Richard M. Sherman and Alan Menken: The Disney Songbook
Richard Sherman took to the piano first, sharing stories behind his classic Disney songs and performing a variety of hits from “Winnie the Pooh” to “Mary Poppins” to Disneyland’s “Enchanted Tiki Room” and beyond.
Alan Menken performed songs spanning his incredible career with Disney, from “The Little Mermaid” and “Aladdin” to “Newsies” and “Tangled.”
The concert ended with an amazing duet of “It’s a Small World.”
On Friday, Disney Imagineer (and new Legend) Tony Baxter joined Imagineer Josh Shipley with an amazing presentation of rare color footage of Disneyland from its early years. Unfortunately, I missed this presentation but our friends at Disneyland Live have video that every Disneyland fan should see of Tony Baxter and Josh Shipley showing rare video of Disneyland’s Mine Train Thru Nature’s Wonderland.
The presentation also included an announcement from Disney Parks head Tom Staggs that Disney will honor Tony Baxter with a window on Disneyland’s Main Street. Baxter later spoke with the LA Times’ Hero Complex blog about his career working at Imagineering.
The Art and Artistry of Aulani
Rohde and Lomboy discussed in-depth the design choices made for the new resort, which all go back to celebrating the people and culture of Hawaii. The Imagineering team went to great lengths to get the Hawaiian people involved with the development of the hotel, ranging from calling on local Hawaiians to create art for the property, to having local musicians create the background music for the resort, to having native Hawaiian spiritual guides help with the planning of the resort.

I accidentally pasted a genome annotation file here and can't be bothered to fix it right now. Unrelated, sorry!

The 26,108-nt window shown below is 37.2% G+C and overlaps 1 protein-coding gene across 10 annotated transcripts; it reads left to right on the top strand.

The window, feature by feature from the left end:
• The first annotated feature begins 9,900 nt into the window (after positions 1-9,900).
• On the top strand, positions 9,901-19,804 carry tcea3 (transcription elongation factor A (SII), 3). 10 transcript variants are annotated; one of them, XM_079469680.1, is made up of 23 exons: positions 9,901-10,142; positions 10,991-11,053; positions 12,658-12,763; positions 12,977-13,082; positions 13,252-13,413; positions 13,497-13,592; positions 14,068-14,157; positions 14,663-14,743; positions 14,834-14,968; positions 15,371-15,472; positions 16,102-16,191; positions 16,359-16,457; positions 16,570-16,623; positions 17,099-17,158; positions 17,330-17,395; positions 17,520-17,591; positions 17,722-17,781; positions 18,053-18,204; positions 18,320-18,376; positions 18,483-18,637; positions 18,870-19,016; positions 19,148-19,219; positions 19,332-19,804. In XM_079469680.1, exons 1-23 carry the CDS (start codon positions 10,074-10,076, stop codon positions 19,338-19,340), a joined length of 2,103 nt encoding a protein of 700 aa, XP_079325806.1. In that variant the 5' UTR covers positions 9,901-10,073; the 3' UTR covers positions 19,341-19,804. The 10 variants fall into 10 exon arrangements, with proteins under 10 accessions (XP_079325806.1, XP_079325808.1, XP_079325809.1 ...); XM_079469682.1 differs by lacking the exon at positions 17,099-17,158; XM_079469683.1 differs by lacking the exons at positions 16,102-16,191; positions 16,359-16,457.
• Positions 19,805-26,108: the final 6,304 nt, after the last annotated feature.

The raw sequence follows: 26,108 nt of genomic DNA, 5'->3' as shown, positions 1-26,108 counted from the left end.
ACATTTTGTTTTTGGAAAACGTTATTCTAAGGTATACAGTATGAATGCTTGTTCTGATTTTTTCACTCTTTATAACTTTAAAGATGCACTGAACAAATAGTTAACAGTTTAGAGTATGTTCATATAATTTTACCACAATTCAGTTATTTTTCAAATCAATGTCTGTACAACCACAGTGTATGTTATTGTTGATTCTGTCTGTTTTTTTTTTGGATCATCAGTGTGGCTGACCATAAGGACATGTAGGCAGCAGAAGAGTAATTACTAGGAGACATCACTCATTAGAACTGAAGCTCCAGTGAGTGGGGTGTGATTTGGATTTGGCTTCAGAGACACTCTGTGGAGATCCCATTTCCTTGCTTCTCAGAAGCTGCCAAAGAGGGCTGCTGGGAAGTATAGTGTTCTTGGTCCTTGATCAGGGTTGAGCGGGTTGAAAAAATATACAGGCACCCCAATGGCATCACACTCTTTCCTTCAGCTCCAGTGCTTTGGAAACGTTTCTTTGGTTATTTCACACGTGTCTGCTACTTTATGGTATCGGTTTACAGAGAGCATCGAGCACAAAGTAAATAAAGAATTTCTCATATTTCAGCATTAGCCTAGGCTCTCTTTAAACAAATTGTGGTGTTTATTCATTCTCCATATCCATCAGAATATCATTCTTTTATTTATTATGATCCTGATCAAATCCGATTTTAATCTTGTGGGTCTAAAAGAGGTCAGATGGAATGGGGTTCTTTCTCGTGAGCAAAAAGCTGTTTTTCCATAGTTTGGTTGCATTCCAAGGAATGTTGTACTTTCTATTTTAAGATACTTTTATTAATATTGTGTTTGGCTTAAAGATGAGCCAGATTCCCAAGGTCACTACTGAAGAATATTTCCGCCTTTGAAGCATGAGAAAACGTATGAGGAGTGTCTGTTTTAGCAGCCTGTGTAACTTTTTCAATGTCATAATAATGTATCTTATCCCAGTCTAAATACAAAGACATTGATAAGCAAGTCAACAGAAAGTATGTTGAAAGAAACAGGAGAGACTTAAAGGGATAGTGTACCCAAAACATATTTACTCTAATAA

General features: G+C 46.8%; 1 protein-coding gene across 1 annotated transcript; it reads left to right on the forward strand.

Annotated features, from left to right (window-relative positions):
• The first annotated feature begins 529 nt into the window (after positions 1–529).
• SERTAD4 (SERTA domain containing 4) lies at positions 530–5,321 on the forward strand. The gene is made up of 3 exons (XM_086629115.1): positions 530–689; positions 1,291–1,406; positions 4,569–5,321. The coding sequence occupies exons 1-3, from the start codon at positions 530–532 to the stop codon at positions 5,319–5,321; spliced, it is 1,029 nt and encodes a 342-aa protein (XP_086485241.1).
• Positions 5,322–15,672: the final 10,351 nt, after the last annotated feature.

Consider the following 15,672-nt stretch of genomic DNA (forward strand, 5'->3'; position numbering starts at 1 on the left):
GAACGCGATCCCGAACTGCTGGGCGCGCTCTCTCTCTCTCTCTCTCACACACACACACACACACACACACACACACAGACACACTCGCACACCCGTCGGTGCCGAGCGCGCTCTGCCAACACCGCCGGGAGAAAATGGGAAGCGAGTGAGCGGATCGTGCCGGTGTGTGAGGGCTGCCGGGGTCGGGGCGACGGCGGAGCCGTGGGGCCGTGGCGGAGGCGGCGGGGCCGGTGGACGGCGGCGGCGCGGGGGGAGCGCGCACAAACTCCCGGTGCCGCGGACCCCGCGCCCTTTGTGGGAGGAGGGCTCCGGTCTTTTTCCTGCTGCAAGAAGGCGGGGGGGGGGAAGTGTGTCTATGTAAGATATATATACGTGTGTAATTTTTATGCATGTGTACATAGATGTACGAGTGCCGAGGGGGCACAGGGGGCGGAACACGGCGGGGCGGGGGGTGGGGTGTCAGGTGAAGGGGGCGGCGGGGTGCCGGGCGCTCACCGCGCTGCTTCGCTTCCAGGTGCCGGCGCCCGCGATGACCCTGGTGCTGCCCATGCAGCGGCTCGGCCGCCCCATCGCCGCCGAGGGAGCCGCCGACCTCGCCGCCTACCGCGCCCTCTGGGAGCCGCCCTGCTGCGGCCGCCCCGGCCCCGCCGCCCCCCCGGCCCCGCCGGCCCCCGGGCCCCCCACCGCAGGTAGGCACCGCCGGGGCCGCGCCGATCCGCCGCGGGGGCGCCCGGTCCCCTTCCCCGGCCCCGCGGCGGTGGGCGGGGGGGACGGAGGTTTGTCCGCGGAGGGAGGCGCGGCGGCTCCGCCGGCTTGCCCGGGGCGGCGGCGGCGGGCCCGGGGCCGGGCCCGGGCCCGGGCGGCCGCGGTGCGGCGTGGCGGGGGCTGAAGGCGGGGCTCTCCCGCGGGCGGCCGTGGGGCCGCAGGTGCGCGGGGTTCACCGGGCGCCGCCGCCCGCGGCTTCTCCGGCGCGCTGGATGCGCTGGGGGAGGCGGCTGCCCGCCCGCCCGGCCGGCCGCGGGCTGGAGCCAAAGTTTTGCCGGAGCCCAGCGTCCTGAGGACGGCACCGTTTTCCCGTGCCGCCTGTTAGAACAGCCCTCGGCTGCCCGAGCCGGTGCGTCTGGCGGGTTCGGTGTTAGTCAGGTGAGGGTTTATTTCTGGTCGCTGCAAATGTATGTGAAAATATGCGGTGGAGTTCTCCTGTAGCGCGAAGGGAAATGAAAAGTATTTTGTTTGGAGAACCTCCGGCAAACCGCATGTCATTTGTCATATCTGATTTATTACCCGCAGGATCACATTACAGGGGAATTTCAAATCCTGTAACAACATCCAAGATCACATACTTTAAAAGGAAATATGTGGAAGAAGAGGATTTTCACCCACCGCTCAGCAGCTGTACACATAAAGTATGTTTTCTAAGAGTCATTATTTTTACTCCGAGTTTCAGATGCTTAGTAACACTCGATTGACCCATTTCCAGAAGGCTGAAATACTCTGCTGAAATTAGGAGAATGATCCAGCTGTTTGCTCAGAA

Broadcasts from Buena Vista Street
On Saturday, voice actors that make up the cast of the radio programs you can overhear on Buena Vista Street in Disney California Adventure joined together and performed one of the programs you can listen to in its entirety live for the audience. It was a remarkably entertaining experience and afterward the cast talked about their careers and experiences working on Disney projects.
Sounds Delightful! An Illustrated Audio Adventure
On Sunday, Disney artist and historian Stacia Martin led a fantastic discussion on early Disney records, which included audio samples from rare recordings including early songs recorded about Mickey Mouse, to records from Mickey Mouse Club star Annette Funicello.
Stacia also treated the audience to demo recordings made for Walt Disney of songs from the never-completed “Rainbow Road to Oz” film. Stacia played demos of the songs that were made for the film and walked the audience through the movie’s story, explaining where the songs would have fit in. The songs had never been heard by the general public until this presentation.
Walt Disney Imagineering 60th: Craft of Creativity
The Imagineers talked about their history with the company (Kathy Mangum started out as a store clerk at the Adventureland Bazaar) and sharing their thoughts on what makes a good Imagineer (Joe Rohde: “To be an Imagineer, “you have to be the kind of person who wants to share.”)